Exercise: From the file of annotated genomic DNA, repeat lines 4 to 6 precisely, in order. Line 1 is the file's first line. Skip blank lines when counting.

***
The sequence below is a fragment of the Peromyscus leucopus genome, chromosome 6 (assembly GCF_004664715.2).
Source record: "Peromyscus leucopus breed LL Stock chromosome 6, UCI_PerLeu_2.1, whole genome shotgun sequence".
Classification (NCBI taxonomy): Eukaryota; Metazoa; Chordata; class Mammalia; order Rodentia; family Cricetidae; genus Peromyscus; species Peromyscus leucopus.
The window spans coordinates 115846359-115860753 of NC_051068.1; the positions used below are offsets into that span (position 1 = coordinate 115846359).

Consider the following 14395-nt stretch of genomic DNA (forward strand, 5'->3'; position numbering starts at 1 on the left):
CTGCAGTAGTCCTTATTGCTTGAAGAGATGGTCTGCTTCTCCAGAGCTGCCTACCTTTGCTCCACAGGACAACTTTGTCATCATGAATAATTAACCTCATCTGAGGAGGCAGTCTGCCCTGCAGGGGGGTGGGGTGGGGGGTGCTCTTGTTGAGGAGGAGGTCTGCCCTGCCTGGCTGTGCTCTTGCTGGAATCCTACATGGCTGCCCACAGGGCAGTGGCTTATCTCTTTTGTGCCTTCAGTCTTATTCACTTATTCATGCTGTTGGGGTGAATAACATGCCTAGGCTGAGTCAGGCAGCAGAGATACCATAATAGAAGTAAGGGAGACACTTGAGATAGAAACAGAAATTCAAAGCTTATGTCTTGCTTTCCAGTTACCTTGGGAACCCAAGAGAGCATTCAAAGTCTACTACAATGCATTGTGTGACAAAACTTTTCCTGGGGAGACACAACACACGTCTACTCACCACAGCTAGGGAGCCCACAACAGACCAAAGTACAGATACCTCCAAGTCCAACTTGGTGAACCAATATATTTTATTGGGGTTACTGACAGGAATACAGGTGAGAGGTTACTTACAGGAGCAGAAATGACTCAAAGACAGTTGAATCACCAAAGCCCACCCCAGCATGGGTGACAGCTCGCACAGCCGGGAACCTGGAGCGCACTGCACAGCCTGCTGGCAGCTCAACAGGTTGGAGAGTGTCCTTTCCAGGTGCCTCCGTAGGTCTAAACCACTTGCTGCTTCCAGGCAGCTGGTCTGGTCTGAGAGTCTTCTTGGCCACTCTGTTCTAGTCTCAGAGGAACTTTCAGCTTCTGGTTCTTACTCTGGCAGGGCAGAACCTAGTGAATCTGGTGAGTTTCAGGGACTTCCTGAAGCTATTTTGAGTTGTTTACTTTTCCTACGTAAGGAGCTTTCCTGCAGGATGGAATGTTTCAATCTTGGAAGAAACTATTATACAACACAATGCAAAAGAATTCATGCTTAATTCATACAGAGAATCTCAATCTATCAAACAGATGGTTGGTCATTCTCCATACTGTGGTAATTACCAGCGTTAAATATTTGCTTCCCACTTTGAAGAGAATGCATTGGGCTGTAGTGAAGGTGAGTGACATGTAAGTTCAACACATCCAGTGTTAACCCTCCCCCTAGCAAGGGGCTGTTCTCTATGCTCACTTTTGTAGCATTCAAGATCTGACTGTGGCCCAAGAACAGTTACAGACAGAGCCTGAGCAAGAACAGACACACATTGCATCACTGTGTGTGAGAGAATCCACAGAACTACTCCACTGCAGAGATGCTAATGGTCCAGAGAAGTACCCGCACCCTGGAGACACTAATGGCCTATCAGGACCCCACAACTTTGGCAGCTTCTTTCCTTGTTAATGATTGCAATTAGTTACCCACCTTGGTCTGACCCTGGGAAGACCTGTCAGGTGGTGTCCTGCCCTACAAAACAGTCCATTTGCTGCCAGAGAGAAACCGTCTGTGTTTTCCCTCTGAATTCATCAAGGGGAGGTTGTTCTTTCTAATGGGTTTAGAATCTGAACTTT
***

The window spans coordinates 115846359-115860753 of NC_051068.1; the positions used below are offsets into that span (position 1 = coordinate 115846359).

Consider the following 14395-nt stretch of genomic DNA (forward strand, 5'->3'; position numbering starts at 1 on the left):
CTGCAGTAGTCCTTATTGCTTGAAGAGATGGTCTGCTTCTCCAGAGCTGCCTACCTTTGCTCCACAGGACAACTTTGTCATCATGAATAATTAACCTCATCTGAGGAGGCAGTCTGCCCTGCAGGGGGGTGGGGTGGGGGGTGCTCTTGTTGAGGAGGAGGTCTGCCCTGCCTGGCTGTGCTCTTGCTGGAATCCTACATGGCTGCCCACAGGGCAGTGGCTTATCTCTTTTGTGCCTTCAGTCTTATTCACTTATTCATGCTGTTGGGGTGAATAACATGCCTAGGCTGAGTCAGGCAGCAGAGATACCATAATAGAAGTAAGGGAGACACTTGAGATAGAAACAGAAATTCAAAGCTTATGTCTTGCTTTCCAGTTACCTTGGGAACCCAAGAGAGCATTCAAAGTCTACTACAATGCATTGTGTGACAAAACTTTTCCTGGGGAGACACAACACACGTCTACTCACCACAGCTAGGGAGCCCACAACAGACCAAAGTACAGATACCTCCAAGTCCAACTTGGTGAACCAATATATTTTATTGGGGTTACTGACAGGAATACAGGTGAGAGGTTACTTACAGGAGCAGAAATGACTCAAAGACAGTTGAATCACCAAAGCCCACCCCAGCATGGGTGACAGCTCGCACAGCCGGGAACCTGGAGCGCACTGCACAGCCTGCTGGCAGCTCAACAGGTTGGAGAGTGTCCTTTCCAGGTGCCTCCGTAGGTCTAAACCACTTGCTGCTTCCAGGCAGCTGGTCTGGTCTGAGAGTCTTCTTGGCCACTCTGTTCTAGTCTCAGAGGAACTTTCAGCTTCTGGTTCTTACTCTGGCAGGGCAGAACCTAGTGAATCTGGTGAGTTTCAGGGACTTCCTGAAGCTATTTTGAGTTGTTTACTTTTCCTACGTAAGGAGCTTTCCTGCAGGATGGAATGTTTCAATCTTGGAAGAAACTATTATACAACACAATGCAAAAGAATTCATGCTTAATTCATACAGAGAATCTCAATCTATCAAACAGATGGTTGGTCATTCTCCATACTGTGGTAATTACCAGCGTTAAATATTTGCTTCCCACTTTGAAGAGAATGCATTGGGCTGTAGTGAAGGTGAGTGACATGTAAGTTCAACACATCCAGTGTTAACCCTCCCCCTAGCAAGGGGCTGTTCTCTATGCTCACTTTTGTAGCATTCAAGATCTGACTGTGGCCCAAGAACAGTTACAGACAGAGCCTGAGCAAGAACAGACACACATTGCATCACTGTGTGTGAGAGAATCCACAGAACTACTCCACTGCAGAGATGCTAATGGTCCAGAGAAGTACCCGCACCCTGGAGACACTAATGGCCTATCAGGACCCCACAACTTTGGCAGCTTCTTTCCTTGTTAATGATTGCAATTAGTTACCCACCTTGGTCTGACCCTGGGAAGACCTGTCAGGTGGTGTCCTGCCCTACAAAACAGTCCATTTGCTGCCAGAGAGAAACCGTCTGTGTTTTCCCTCTGAATTCATCAAGGGGAGGTTGTTCTTTCTAATGGGTTTAGAATCTGAACTTT